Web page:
KARACHI - Former Test captain Aamir Sohail said on Monday that only better equipped technique could change Pakistan team's fortunes on their short trip to South Africa starting on Wednesday.

"Dav Whatmore may be preparing good strategy but he failed to improve Pakistan team's batting technically. We are facing the same problem for the past many months but the chief coach failed to overcome this chronic batting problem of Pakistan team," he said.

"You cannot change the team's fortunes by wishful thinking but the coach needed to work on batsmen technical flaws," he added. He said he was surprised to see M Hafeez failing to cope Dale Steyn's bowling since the past one year and repeatedly making the same mistakes.

He recalled that he was facing some batting problems during the event in Sharjah and he worked with Indian batsman Mohinder Amaranth which improved and changed my batting form. "I spent a batting session with Mohinder and few advises on my technique revived my game," member of 1992 World Cup winning team, revealed. He said many greats around the world went through the same dilemma but proper technical advice put them back on track.

Aamir said all Pakistan batsmen like Hafeez, Nasir Jamshed, Umar Amin, Umar Akmal were weak in technique which was causing problems for them and Pakistan team. "I personally feel that Whatmore failed to work on Pakistan team's batting problem," he added. "I don't see any change of fortunes of Pakistan team during their matches against Protease in their backyard," he commented.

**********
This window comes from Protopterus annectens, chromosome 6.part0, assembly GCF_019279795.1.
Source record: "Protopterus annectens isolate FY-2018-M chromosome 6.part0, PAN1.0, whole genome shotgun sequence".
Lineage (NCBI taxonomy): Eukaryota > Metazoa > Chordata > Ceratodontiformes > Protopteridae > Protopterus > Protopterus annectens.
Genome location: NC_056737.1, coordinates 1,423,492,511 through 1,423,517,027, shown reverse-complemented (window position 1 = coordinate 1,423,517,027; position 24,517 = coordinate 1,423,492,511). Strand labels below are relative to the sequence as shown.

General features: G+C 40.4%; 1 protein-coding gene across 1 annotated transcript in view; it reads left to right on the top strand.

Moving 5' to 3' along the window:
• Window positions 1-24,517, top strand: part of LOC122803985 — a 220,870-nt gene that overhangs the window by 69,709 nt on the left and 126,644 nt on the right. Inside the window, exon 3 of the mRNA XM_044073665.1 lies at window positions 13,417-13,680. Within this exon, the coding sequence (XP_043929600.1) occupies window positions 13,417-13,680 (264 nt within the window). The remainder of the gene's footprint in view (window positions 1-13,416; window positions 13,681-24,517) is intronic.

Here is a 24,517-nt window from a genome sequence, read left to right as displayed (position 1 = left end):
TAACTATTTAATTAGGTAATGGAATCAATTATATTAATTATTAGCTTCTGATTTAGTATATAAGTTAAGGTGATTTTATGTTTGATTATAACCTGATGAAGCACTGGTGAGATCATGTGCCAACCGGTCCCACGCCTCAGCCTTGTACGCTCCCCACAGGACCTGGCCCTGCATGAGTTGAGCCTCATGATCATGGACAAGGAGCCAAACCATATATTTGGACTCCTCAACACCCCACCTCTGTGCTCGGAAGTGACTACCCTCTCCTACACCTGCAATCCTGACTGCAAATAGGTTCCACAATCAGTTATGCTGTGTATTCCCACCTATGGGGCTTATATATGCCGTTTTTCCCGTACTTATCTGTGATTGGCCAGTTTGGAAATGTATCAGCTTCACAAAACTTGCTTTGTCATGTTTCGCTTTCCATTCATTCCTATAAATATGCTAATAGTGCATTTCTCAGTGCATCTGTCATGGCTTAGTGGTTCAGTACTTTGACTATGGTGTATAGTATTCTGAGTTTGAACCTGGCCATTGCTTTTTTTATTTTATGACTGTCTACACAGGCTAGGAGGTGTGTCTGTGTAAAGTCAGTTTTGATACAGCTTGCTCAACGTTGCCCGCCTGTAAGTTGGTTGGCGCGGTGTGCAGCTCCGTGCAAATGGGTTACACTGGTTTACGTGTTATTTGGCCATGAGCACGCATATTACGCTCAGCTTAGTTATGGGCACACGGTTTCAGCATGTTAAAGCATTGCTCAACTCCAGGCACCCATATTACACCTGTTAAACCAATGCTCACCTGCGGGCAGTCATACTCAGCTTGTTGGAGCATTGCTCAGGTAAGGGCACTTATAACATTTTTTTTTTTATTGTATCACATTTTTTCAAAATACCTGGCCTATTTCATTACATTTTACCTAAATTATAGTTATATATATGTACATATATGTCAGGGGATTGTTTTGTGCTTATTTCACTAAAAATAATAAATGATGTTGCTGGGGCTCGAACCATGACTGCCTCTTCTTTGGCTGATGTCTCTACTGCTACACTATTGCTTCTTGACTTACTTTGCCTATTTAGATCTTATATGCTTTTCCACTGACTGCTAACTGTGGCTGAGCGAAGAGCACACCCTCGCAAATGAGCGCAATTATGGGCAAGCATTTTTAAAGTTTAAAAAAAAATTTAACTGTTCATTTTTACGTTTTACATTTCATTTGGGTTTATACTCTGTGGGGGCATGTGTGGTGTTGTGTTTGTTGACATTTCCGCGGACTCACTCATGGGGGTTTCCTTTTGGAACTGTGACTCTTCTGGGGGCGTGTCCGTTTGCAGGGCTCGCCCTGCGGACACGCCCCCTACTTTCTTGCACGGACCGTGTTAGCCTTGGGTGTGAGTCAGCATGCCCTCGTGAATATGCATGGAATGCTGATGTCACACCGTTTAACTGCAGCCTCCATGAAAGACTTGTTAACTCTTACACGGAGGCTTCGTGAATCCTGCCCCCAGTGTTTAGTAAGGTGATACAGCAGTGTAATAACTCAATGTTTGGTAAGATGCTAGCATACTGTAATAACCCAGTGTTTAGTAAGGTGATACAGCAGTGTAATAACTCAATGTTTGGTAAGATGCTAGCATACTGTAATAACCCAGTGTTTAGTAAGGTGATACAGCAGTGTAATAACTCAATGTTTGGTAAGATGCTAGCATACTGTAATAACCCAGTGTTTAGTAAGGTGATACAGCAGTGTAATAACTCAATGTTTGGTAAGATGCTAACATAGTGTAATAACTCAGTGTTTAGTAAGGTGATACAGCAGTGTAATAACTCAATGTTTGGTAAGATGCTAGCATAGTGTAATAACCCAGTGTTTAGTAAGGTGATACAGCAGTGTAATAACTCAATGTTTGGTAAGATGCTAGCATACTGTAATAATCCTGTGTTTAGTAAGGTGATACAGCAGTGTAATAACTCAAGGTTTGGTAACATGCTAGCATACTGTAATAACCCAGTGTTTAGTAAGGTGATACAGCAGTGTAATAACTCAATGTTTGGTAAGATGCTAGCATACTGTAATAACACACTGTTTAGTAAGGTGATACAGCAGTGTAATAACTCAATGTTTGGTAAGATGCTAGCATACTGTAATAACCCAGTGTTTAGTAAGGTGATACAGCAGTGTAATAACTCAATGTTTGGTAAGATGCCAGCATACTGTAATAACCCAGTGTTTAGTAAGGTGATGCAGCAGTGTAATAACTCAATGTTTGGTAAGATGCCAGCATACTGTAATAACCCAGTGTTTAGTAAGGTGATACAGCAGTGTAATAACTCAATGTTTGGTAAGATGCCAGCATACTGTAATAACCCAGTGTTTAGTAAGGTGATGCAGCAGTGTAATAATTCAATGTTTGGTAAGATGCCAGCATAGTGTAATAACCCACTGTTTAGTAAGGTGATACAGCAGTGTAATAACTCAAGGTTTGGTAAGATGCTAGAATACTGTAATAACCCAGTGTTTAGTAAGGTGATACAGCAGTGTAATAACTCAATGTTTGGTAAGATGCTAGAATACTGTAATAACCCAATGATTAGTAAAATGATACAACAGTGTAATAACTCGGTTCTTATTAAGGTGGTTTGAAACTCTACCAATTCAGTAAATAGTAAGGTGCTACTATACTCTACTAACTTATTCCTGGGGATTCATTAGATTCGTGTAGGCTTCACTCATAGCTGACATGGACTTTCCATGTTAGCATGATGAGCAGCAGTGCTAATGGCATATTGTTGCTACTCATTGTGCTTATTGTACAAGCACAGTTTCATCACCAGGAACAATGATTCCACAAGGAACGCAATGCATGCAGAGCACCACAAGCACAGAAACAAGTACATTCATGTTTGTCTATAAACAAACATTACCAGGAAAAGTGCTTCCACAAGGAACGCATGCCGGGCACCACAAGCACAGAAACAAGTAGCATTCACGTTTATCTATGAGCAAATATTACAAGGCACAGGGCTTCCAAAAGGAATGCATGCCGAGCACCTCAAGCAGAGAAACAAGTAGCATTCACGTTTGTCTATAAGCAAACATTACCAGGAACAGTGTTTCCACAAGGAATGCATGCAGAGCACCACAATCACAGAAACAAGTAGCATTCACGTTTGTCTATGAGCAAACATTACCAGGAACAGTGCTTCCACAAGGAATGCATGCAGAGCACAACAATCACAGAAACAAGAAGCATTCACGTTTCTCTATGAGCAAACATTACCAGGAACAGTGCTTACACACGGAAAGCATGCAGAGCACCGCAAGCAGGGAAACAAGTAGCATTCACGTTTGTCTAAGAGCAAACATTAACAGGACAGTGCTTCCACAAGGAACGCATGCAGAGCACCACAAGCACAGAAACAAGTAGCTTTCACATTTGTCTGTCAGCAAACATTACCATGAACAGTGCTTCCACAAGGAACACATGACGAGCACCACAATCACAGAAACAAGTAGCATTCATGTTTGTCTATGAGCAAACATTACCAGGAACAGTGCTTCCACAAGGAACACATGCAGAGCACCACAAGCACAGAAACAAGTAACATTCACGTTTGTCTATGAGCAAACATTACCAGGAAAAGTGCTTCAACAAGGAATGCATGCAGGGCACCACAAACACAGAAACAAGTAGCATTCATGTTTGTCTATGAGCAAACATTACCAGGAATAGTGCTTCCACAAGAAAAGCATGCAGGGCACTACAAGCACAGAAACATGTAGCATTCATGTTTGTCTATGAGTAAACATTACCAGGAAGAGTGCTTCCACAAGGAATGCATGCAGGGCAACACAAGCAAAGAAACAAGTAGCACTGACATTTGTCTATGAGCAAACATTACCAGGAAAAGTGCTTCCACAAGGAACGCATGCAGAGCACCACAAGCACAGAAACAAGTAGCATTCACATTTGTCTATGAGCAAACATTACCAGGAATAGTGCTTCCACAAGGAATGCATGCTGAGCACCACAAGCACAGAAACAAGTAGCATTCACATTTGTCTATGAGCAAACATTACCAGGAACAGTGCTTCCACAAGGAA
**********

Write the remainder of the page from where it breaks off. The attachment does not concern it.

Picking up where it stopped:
He was of the view that these batting problems would haunt Pakistan during the two T20 Internationals and three-match One-day series in South Africa. "With such batting problems within the team, Pakistan needs more prayers from their supporters and well-wishers," he remarked.  Aamir said Australia opener David Boon also faced the technical problems but their chief coach John Buchnan helped him a lot in regaining his form and improving his batting.

He said without a complete overhaul in the Pakistan Cricket Board (PCB) hierarchy, national cricket could not be put back on track.